dentist six months after their first teeth have erupted, which usually falls right around a child’s first birthday,” Smith said. “During that first appointment, your family’s pediatric dentist should consult with you about your child’s diet, and how you can keep their teeth clean to prevent tooth decay. The goal should be that your child never has a cavity. We prefer prevention to treatment after the fact.” Smith warns healthconscious parents that even healthy foods and liquids can do damage to teeth if allowed to linger in children’s mouths. “Breast milk and formula are good for helping your child’s development by providing them with vitamins, but if they sit on kids’ teeth overnight, whether they’re healthy or not, any carbohydrates can ferment and become acidic,” Smith said. “As those kids get older, fruit juices and fruit snacks often become the next common culprit for causing cavities, because they tend to stick to

Angela “Angie” L. Burghduff April 28, 1976 — January 27, 2014

Angela “Angie” L. Burghduff p a s s e d away to her Savior Jesus on January 27, 2014 in M a r ysv i l le, WA. Angela was born April 28, 1976 in Fresno, CA and lived her life in WA. Angela attended Marysville Pilchuck High School and Seattle Highline High School, later earning her GED. She completed college courses for a counseling degree. Angela worked for years as a Managed Care Claims Processor at Providence General Hospital, and at Premera Blue Cross Insurance. A ngela wi l l b e remembered for her beauty, loving heart, friendly personality and adventurous spirit. Her sons, Ruben Jr. and Diego, are the love and joy of Angela’s heart and life. She enjoyed gardening, nature, pets, music, movies, comedy, reading, interior decorating, photographic design, and having fun. With her gardening abilities,

she nurtured flowers and plants to bloom with beauty. Angela is survived by her beloved sons, Ruben Castillo Jr. and Diego Salazar; by her mother, Lorraine and stepfather, Will Miller; sister, Lisa (Hameed) Marshall; brother, Micah Miller; brothers, Scott and Matt; niece, Jenika; nephews, Jacob and Mekai; grandparents, Don and Maybelle Pearson, and Marlene and Duane Bolton; and also by many other extended family members and friends. Angela is preceded in death by her sister, Kristina “Tina” Burghduff. Angela will be dearly missed by all who knew and loved her. A Memorial Service for Angela was held on Saturday, February 8, 2014 at Marysville Free Methodist Church with Graveside Service at Evergreen Cemetary in Everett, WA. Condolences and memorials are welcome in Angela’s Guest Book at 1008268

teeth and are high in sugar.” Smith explained that how frequently children drink fruit juice has as much of an impact as the amount of fruit juice they drink. “If your kid is sipping from a juice box all day long, they’re constantly introducing their teeth to more sugar,” Smith said. “Pediatric dentists will joke that we’d rather have a kid drink a gallon of a super-sugary drink in 15 minutes at lunchtime than have them sipping a more watered-down sugary drink for eight hours.” Smith acknowledged that other potential dental traumas, such as toddlers cutting their gums or chipping their teeth as they bump into things or fall down, aren’t always preventable, but recommended that younger children be taken to the dentist every six months, to help deal with any number of dramatic changes. “A child can quickly go from having six to 16 teeth,” said Smith, who refers parents for orthodontic exams when their children are as young as 7 years. “They won’t get anything like braces until they’re around 12, but early referrals can correct a number of issues,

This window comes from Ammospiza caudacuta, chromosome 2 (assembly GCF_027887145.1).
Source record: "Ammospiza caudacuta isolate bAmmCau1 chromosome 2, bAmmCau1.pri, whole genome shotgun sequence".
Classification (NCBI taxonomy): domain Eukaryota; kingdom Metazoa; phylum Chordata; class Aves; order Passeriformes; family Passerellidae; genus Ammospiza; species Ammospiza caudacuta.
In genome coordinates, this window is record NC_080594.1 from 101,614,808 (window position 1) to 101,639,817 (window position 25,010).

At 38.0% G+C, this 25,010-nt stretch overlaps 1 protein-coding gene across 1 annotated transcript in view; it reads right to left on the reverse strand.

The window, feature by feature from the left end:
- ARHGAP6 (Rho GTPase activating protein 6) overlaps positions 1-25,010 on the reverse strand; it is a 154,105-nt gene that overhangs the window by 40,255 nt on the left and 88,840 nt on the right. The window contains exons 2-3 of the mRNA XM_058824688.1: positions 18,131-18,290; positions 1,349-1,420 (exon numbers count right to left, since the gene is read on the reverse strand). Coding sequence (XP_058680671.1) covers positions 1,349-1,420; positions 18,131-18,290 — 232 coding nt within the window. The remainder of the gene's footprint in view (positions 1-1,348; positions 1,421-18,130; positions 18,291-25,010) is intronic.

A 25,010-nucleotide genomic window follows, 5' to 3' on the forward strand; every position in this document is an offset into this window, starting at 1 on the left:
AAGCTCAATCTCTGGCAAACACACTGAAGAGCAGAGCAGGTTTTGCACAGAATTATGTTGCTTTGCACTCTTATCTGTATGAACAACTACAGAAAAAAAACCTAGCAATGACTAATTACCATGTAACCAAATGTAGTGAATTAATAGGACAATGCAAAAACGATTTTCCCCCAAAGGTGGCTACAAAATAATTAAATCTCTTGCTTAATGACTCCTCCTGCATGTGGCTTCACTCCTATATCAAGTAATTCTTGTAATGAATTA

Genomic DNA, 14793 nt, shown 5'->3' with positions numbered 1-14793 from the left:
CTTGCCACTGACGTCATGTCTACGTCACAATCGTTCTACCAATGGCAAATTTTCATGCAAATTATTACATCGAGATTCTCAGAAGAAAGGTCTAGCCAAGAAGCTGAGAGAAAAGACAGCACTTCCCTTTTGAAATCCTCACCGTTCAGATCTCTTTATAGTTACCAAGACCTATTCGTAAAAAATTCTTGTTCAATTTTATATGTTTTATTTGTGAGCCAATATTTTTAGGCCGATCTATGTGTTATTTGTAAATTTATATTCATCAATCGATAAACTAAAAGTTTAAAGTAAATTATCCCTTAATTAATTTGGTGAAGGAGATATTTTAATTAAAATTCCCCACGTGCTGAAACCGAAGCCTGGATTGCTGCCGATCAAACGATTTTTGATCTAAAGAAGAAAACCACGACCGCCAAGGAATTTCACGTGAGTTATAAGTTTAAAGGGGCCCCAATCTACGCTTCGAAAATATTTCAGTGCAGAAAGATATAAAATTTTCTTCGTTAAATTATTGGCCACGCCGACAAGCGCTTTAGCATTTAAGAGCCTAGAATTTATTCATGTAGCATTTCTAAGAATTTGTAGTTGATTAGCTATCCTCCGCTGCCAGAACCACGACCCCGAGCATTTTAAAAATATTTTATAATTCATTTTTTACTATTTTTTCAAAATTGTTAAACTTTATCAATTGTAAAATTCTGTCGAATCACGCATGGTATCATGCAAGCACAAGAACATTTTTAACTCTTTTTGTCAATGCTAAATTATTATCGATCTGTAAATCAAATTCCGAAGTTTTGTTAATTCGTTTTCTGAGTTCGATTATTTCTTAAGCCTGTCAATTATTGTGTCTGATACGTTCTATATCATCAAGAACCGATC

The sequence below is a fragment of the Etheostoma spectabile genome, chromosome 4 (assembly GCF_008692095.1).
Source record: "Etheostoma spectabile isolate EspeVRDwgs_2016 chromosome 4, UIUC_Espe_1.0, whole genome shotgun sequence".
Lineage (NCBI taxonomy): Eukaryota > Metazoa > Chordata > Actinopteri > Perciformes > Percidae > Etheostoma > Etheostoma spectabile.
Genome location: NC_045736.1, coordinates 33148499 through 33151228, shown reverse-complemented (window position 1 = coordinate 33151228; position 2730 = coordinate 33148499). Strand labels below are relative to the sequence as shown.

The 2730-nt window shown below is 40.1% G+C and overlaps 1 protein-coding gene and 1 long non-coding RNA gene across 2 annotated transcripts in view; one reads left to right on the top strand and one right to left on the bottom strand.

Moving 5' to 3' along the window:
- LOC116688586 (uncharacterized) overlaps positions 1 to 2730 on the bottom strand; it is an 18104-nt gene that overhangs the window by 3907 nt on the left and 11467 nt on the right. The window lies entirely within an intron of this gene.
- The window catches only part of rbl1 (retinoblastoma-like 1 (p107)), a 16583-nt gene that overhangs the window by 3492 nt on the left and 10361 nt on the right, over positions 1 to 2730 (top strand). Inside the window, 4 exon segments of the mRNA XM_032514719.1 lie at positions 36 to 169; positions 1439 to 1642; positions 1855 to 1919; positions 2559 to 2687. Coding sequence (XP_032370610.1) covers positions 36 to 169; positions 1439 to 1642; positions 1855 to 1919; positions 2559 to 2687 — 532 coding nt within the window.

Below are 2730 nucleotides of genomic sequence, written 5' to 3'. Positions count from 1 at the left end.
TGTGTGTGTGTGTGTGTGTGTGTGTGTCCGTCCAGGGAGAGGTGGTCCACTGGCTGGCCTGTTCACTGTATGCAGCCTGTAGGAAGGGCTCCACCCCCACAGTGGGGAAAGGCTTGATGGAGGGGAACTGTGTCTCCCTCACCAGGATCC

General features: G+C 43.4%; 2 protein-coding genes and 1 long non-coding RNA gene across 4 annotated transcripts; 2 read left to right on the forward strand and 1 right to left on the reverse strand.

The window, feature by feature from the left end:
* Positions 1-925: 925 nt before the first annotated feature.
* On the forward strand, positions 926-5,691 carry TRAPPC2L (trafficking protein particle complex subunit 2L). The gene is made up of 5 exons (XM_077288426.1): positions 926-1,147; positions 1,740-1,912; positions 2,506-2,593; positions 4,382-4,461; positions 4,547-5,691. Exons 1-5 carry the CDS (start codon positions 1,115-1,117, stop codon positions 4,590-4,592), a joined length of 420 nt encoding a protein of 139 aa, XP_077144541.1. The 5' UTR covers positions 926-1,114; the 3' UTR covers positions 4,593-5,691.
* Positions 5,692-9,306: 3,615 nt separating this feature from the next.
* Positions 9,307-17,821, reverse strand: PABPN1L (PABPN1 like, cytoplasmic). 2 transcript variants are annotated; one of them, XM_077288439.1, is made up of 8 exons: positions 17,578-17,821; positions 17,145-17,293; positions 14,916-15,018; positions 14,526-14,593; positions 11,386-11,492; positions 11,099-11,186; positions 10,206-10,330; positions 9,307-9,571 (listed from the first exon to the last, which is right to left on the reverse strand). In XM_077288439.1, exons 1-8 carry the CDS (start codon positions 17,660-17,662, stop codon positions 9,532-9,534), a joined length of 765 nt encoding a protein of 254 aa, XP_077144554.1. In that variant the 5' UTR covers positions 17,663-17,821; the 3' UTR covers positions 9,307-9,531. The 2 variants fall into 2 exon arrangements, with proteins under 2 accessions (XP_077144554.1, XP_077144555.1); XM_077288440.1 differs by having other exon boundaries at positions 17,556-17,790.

Kirk Boxleitner/Staff Photo

Dr. Justin Smith, of Arlington Pediatric Dentistry, conducts a routine exam on young patient Logan Callaghan. such as crossbites, prior to that point. Between the ages of 7-8 is actually an ideal time for a retainer to facilitate the eruption of new teeth.” A dental chore that’s often overlooked by patients, but is important at any age, is proper flossing, even when children only have their baby teeth. “Even if your child has a healthy diet and is doing a

great job of brushing their teeth, they can still get cavities between their teeth if they’re not flossing,” Smith said. “And when those cavities come, they usually come in pairs, because of how close together their teeth are.” Smith is frequently asked how important baby teeth are, since they eventually fall out anyway. “Baby teeth, or primary

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teeth, have three main functions,” Smith said. “First, they allow children to chew. The importance of pain-free feeding directly relates to your child’s diet, nutrition and overall health. Second, baby teeth are important for speech development, and finally, they provide a pathway for permanent teeth to erupt in a timely manner. Premature tooth loss, from cavities or infection, allows the remaining teeth to move into those empty spaces, and ultimately cause crowding, while cavities on baby teeth can cause permanent teeth to have a higher cavity susceptibility.” The sooner that cavities are diagnosed and treated, the less invasive the treatment will be.